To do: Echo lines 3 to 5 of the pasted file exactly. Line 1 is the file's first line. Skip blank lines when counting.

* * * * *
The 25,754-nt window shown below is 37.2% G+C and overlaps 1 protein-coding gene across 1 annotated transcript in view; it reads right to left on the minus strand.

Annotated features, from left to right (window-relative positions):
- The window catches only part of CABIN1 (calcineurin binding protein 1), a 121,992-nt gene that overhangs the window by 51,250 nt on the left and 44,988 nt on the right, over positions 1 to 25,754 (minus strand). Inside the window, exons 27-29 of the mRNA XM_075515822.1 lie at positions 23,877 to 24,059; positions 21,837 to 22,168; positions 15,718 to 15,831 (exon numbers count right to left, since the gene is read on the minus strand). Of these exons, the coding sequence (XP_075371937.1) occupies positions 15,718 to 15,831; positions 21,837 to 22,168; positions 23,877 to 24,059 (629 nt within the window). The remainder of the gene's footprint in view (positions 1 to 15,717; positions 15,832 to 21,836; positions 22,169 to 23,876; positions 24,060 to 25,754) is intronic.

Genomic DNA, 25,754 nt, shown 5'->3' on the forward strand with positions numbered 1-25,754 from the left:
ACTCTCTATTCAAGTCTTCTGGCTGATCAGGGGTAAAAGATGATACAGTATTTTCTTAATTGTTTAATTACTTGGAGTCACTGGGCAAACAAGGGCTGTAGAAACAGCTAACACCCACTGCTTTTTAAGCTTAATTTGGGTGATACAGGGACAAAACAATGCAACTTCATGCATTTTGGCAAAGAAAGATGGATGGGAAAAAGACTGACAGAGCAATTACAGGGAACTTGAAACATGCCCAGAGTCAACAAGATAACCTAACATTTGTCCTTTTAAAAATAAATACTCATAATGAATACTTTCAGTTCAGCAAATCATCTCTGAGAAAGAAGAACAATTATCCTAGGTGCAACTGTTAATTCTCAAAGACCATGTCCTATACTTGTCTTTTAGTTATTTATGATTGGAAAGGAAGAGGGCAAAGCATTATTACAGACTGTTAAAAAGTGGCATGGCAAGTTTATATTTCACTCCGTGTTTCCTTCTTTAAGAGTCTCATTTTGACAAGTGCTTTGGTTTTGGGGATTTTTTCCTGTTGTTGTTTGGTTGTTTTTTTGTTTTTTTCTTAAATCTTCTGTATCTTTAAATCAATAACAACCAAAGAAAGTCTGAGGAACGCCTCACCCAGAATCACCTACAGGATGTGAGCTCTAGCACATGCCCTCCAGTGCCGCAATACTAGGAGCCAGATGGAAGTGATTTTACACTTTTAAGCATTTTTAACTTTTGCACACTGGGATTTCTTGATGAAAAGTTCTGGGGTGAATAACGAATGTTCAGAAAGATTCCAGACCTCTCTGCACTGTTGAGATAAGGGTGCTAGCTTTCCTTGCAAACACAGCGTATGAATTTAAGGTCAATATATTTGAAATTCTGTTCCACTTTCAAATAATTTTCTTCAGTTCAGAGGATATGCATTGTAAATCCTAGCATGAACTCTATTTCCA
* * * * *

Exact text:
- The window catches only part of CABIN1 (calcineurin binding protein 1), a 121,992-nt gene that overhangs the window by 51,250 nt on the left and 44,988 nt on the right, over positions 1 to 25,754 (minus strand). Inside the window, exons 27-29 of the mRNA XM_075515822.1 lie at positions 23,877 to 24,059; positions 21,837 to 22,168; positions 15,718 to 15,831 (exon numbers count right to left, since the gene is read on the minus strand). Of these exons, the coding sequence (XP_075371937.1) occupies positions 15,718 to 15,831; positions 21,837 to 22,168; positions 23,877 to 24,059 (629 nt within the window). The remainder of the gene's footprint in view (positions 1 to 15,717; positions 15,832 to 21,836; positions 22,169 to 23,876; positions 24,060 to 25,754) is intronic.

Genomic DNA, 25,754 nt, shown 5'->3' on the forward strand with positions numbered 1-25,754 from the left:
ACTCTCTATTCAAGTCTTCTGGCTGATCAGGGGTAAAAGATGATACAGTATTTTCTTAATTGTTTAATTACTTGGAGTCACTGGGCAAACAAGGGCTGTAGAAACAGCTAACACCCACTGCTTTTTAAGCTTAATTTGGGTGATACAGGGACAAAACAATGCAACTTCATGCATTTTGGCAAAGAAAGATGGATGGGAAAAAGACTGACAGAGCAATTACAGGGAACTTGAAACATGCCCAGAGTCAACAAGATAACCTAACATTTGTCCTTTTAAAAATAAATACTCATAATGAATACTTTCAGTTCAGCAAATCATCTCTGAGAAAGAAGAACAATTATCCTAGGTGCAACTGTTAATTCTCAAAGACCATGTCCTATACTTGTCTTTTAGTTATTTATGATTGGAAAGGAAGAGGGCAAAGCATTATTACAGACTGTTAAAAAGTGGCATGGCAAGTTTATATTTCACTCCGTGTTTCCTTCTTTAAGAGTCTCATTTTGACAAGTGCTTTGGTTTTGGGGATTTTTTCCTGTTGTTGTTTGGTTGTTTTTTTGTTTTTTTCTTAAATCTTCTGTATCTTTAAATCAATAACAACCAAAGAAAGTCTGAGGAACGCCTCACCCAGAATCACCTACAGGATGTGAGCTCTAGCACATGCCCTCCAGTGCCGCAATACTAGGAGCCAGATGGAAGTGATTTTACACTTTTAAGCATTTTTAACTTTTGCACACTGGGATTTCTTGATGAAAAGTTCTGGGGTGAATAACGAATGTTCAGAAAGATTCCAGACCTCTCTGCACTGTTGAGATAAGGGTGCTAGCTTTCCTTGCAAACACAGCGTATGAATTTAAGGTCAATATATTTGAAATTCTGTTCCACTTTCAAATAATTTTCTTCAGTTCAGAGGATATGCATTGTAAATCCTAGCATGAACTCTATTTCCA